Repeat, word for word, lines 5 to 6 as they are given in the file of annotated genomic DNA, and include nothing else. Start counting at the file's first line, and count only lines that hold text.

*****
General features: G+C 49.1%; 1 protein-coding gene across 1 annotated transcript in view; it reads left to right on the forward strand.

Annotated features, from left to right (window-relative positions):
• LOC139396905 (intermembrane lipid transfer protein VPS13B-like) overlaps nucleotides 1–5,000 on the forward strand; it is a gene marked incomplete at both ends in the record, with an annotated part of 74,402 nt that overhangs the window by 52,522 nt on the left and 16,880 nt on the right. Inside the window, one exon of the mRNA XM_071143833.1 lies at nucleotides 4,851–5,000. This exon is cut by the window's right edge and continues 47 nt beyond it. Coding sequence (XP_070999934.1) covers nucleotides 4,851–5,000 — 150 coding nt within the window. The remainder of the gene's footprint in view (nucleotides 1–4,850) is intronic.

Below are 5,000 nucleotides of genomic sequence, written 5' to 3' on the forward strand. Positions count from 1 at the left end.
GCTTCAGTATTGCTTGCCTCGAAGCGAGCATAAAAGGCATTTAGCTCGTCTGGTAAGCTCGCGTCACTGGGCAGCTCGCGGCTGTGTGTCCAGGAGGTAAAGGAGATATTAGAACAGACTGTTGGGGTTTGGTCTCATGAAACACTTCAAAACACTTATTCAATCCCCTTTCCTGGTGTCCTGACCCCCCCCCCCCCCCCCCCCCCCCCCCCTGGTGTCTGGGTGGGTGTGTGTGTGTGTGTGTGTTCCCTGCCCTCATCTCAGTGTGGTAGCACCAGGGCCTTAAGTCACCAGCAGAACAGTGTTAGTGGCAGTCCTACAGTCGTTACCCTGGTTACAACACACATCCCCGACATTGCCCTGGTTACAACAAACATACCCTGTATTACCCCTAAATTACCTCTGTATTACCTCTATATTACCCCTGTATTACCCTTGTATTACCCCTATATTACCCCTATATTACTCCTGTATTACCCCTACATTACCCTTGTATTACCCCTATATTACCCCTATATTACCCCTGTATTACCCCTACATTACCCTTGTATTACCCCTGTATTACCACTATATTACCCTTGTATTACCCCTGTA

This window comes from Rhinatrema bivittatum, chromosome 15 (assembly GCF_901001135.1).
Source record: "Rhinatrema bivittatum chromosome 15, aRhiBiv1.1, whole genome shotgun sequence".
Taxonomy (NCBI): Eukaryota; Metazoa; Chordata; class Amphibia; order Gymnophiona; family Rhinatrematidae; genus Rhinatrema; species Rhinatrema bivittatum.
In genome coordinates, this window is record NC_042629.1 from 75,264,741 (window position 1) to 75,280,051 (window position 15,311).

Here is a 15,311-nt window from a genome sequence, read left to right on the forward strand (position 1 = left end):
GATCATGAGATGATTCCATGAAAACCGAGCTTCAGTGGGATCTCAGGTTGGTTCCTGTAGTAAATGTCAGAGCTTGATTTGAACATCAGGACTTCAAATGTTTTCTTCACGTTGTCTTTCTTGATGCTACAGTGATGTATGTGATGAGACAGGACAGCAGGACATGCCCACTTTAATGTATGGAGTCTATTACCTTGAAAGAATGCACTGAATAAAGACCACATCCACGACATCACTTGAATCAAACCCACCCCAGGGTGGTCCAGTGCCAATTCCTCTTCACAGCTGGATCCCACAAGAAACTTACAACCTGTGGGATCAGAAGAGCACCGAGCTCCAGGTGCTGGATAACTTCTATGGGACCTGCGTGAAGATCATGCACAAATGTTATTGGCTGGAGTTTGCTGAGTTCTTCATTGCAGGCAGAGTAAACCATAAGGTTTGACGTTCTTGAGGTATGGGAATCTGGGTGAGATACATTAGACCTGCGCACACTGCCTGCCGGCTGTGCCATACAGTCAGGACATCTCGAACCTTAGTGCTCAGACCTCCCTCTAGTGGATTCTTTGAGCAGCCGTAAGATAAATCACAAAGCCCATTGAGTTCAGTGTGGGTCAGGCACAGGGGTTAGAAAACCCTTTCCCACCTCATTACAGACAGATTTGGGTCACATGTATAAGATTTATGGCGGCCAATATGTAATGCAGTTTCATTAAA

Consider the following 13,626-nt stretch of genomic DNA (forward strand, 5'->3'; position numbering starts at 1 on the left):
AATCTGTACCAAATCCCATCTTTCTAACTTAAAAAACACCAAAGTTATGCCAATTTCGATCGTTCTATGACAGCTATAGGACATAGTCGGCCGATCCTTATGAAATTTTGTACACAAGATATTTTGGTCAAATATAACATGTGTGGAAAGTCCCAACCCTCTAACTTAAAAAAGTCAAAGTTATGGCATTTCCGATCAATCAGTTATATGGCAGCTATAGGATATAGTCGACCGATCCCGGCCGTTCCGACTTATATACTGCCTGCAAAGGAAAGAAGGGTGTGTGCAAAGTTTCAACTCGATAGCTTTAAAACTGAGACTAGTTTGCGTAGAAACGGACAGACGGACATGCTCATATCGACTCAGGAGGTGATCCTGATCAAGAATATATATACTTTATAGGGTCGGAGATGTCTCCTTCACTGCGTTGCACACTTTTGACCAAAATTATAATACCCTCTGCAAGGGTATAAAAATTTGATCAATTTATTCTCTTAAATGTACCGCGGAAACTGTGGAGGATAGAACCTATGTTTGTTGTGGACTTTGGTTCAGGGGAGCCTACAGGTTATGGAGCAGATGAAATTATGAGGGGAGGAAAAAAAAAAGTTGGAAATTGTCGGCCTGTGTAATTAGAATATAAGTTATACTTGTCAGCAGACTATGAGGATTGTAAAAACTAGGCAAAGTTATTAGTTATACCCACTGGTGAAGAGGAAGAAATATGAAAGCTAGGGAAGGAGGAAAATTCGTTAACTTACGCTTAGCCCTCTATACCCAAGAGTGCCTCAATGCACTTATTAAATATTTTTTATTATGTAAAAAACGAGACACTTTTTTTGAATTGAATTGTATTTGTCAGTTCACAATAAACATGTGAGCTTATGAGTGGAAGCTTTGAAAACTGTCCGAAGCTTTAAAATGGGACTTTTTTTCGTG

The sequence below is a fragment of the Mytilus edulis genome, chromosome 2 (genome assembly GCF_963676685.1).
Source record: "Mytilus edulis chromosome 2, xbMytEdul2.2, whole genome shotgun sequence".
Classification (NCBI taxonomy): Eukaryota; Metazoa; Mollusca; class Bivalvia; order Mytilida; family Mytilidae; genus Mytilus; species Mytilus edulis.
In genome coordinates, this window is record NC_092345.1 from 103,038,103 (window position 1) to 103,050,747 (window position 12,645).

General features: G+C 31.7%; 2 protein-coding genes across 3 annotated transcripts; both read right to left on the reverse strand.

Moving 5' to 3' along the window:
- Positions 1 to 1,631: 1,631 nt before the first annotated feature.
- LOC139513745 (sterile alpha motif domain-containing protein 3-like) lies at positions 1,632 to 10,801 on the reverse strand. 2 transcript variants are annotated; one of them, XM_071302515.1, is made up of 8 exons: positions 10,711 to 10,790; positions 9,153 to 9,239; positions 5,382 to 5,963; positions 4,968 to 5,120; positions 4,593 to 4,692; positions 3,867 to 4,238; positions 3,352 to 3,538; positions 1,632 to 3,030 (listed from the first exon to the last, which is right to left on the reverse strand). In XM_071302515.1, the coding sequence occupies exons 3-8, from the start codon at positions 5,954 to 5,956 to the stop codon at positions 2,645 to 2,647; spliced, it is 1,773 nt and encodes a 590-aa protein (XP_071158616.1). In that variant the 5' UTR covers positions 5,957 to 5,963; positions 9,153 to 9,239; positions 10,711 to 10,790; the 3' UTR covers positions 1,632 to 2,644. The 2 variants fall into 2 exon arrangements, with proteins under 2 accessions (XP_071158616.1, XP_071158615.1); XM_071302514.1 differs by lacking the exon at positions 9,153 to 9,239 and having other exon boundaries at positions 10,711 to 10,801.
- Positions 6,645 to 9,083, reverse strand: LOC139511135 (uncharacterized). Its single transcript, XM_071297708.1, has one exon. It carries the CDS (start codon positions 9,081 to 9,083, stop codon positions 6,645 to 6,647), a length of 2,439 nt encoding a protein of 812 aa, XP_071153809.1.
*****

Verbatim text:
GCTTCAGTATTGCTTGCCTCGAAGCGAGCATAAAAGGCATTTAGCTCGTCTGGTAAGCTCGCGTCACTGGGCAGCTCGCGGCTGTGTGTCCAGGAGGTAAAGGAGATATTAGAACAGACTGTTGGGGTTTGGTCTCATGAAACACTTCAAAACACTTATTCAATCCCCTTTCCTGGTGTCCTGACCCCCCCCCCCCCCCCCCCCCCCCCCCCTGGTGTCTGGGTGGGTGTGTGTGTGTGTGTGTGTTCCCTGCCCTCATCTCAGTGTGGTAGCACCAGGGCCTTAAGTCACCAGCAGAACAGTGTTAGTGGCAGTCCTACAGTCGTTACCCTGGTTACAACACACATCCCCGACATTGCCCTGGTTACAACAAACATACCCTGTATTACCCCTAAATTACCTCTGTATTACCTCTATATTACCCCTGTATTACCCTTGTATTACCCCTATATTACCCCTATATTACTCCTGTATTACCCCTACATTACCCTTGTATTACCCCTATATTACCCCTATATTACCCCTGTATTACCCCTACATTACCCTTGTATTACCCCTGTATTACCACTATATTACCCTTGTATTACCCCTGTA

This window comes from Rhinatrema bivittatum, chromosome 15 (assembly GCF_901001135.1).